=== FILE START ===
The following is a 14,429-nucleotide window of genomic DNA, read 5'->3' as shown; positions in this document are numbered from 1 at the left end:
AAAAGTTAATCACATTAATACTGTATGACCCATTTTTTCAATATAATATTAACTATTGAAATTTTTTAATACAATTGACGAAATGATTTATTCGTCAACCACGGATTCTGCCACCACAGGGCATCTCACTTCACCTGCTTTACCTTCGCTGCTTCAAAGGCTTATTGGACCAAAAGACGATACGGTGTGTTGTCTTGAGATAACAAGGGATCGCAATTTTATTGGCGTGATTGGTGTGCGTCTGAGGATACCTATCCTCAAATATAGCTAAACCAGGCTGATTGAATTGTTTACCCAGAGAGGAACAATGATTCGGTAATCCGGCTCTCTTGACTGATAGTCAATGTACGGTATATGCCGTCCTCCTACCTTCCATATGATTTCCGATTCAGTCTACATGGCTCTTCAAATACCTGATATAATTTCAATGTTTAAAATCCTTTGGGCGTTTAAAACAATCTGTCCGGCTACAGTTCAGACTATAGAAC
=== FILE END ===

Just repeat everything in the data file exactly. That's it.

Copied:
The following is a 14,429-nucleotide window of genomic DNA, read 5'->3' as shown; positions in this document are numbered from 1 at the left end:
AAAAGTTAATCACATTAATACTGTATGACCCATTTTTTCAATATAATATTAACTATTGAAATTTTTTAATACAATTGACGAAATGATTTATTCGTCAACCACGGATTCTGCCACCACAGGGCATCTCACTTCACCTGCTTTACCTTCGCTGCTTCAAAGGCTTATTGGACCAAAAGACGATACGGTGTGTTGTCTTGAGATAACAAGGGATCGCAATTTTATTGGCGTGATTGGTGTGCGTCTGAGGATACCTATCCTCAAATATAGCTAAACCAGGCTGATTGAATTGTTTACCCAGAGAGGAACAATGATTCGGTAATCCGGCTCTCTTGACTGATAGTCAATGTACGGTATATGCCGTCCTCCTACCTTCCATATGATTTCCGATTCAGTCTACATGGCTCTTCAAATACCTGATATAATTTCAATGTTTAAAATCCTTTGGGCGTTTAAAACAATCTGTCCGGCTACAGTTCAGACTATAGAAC